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If Interop Is An Indicator, Business Is Picking Up

After a being stuck in the press room doing briefings back to back for four days at Storage Networking World, I'm glad to be back in Vegas for the week of gambling, drinking and technology that is Interop. While the hordes of tech hungry geeks waiting for the doors to open promptly at what for those of us who indulge in those activities that should stay in Vegas is the unconscionable hour of ten a.m. were small compared to those at Comdex, or even Interop in their 1990s heydays. The show floor was bigger and seemed busier than in recent years.

As usual there was good swag, misguided giveaways and vendors resorting to everything from a Ford GT-40 to live boxing and of course, attractive young ladies to draw people to their booths. Luckily, no one stooped to the questionable white spandex displays of years past. My friend Stephen Foskett of Gestalt IT posted a video of vendors explaining how their booths related to their products here. Of course, hidden away in all this glitz were the comparatively boring but critical products that make our networks and data centers actually run.

In the good swag category were the business-card holder that looks like a little server rack from Rack Solutions, and the padded "cable organizer" that I managed to turn into a case for my iPad in just a few minutes by opening the seams that made it three compartments with a razor blade. Rack Solutions makes some of those boring bits, like the rack-mount tray that lets you mount your own LCD monitor and keyboard that they sell for $399. Add in a nice 19" monitor and keyboard with touchpad and it's a few hundred less than the prepackaged versions and you can replace the monitor or keyboard cheaply when something goes wrong.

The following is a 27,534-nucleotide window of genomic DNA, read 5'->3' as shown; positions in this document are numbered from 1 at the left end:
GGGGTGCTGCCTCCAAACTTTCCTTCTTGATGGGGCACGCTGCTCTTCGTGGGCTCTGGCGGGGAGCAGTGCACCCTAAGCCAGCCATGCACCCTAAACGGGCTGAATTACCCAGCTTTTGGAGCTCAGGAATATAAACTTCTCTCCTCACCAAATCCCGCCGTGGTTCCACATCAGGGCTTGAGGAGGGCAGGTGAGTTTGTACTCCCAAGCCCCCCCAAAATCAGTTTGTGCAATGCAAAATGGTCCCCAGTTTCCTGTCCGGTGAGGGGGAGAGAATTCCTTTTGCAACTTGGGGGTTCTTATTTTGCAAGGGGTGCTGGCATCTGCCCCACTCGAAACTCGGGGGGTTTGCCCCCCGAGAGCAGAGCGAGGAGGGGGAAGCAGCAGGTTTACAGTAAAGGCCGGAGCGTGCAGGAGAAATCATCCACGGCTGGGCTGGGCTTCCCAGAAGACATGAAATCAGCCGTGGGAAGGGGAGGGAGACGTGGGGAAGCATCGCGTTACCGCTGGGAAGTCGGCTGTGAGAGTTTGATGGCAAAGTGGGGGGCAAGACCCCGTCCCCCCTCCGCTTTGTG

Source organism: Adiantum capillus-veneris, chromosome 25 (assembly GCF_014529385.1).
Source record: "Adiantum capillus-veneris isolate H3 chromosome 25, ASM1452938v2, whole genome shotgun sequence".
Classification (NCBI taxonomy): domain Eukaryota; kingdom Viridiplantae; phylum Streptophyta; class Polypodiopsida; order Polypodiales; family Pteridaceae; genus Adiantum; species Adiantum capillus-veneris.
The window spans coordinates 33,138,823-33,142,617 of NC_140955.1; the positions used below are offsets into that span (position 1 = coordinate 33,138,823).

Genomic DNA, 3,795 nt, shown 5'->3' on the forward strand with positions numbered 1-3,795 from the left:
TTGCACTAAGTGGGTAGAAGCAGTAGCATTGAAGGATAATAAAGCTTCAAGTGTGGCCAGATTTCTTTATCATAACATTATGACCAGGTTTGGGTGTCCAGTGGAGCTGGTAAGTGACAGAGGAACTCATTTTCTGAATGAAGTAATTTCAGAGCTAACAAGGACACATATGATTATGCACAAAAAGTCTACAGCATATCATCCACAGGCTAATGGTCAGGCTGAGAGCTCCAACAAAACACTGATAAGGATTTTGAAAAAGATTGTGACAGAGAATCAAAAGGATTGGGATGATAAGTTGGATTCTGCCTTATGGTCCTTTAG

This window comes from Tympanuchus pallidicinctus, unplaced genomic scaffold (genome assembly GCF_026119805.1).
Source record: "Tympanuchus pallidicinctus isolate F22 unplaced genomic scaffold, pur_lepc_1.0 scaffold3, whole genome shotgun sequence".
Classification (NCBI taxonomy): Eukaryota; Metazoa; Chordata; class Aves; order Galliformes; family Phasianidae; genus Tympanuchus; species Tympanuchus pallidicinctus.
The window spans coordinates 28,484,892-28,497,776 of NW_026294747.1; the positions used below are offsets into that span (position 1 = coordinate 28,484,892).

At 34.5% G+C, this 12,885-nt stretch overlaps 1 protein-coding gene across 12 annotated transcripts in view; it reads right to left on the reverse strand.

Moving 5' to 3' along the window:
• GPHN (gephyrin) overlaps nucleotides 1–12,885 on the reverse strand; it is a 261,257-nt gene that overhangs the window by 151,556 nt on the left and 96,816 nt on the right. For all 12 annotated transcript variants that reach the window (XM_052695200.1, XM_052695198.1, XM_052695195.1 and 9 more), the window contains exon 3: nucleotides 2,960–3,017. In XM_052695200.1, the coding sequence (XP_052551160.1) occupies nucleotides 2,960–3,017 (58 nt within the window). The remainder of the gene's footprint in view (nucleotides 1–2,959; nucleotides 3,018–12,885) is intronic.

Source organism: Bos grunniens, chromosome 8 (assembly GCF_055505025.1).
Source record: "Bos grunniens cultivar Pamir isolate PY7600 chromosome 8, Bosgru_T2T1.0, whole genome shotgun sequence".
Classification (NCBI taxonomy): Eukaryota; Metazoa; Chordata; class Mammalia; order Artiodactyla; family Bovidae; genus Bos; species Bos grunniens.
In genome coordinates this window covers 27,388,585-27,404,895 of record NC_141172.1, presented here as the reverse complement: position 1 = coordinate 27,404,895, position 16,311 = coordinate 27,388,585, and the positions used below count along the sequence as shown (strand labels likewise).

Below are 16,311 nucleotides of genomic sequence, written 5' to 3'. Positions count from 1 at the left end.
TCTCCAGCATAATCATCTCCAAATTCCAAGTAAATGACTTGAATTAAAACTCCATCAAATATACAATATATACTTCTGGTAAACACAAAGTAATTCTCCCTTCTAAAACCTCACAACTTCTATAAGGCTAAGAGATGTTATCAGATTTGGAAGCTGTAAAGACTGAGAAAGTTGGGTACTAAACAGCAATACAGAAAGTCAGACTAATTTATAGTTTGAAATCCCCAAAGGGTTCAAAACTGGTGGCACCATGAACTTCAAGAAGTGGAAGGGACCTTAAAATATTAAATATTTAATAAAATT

But nComputing, in what may have been the best booth giveaway of all time, actually gave away 1000 of their thin clients for VDI environments. Knowing that geeks will go through free stuff like nComputing made, attendees spend at least a few minutes with a qualified sales person to so they would understand what it was they were getting.  

Contrast that to a vendor in a 10x10 booth in one corner of the hall who thought an iPad raffle would draw attendees to their booth. The iPad being almost as big an object of lust as the GT-40 it did. So many lusted after it that the crowd was four-people thick, and I couldn't even figure out who the vendor was or what they were selling. These poor folks are going to get home with thousands of unqualified leads. Finding the few actual prospects in that pile is going to cost a bundle and they would have been better off keeping the iPad. Now that my wallet is $300 lighter from the craps tables I'm back in beautiful Hoboken getting real work done so I can pay off my marker before Furio comes to collect.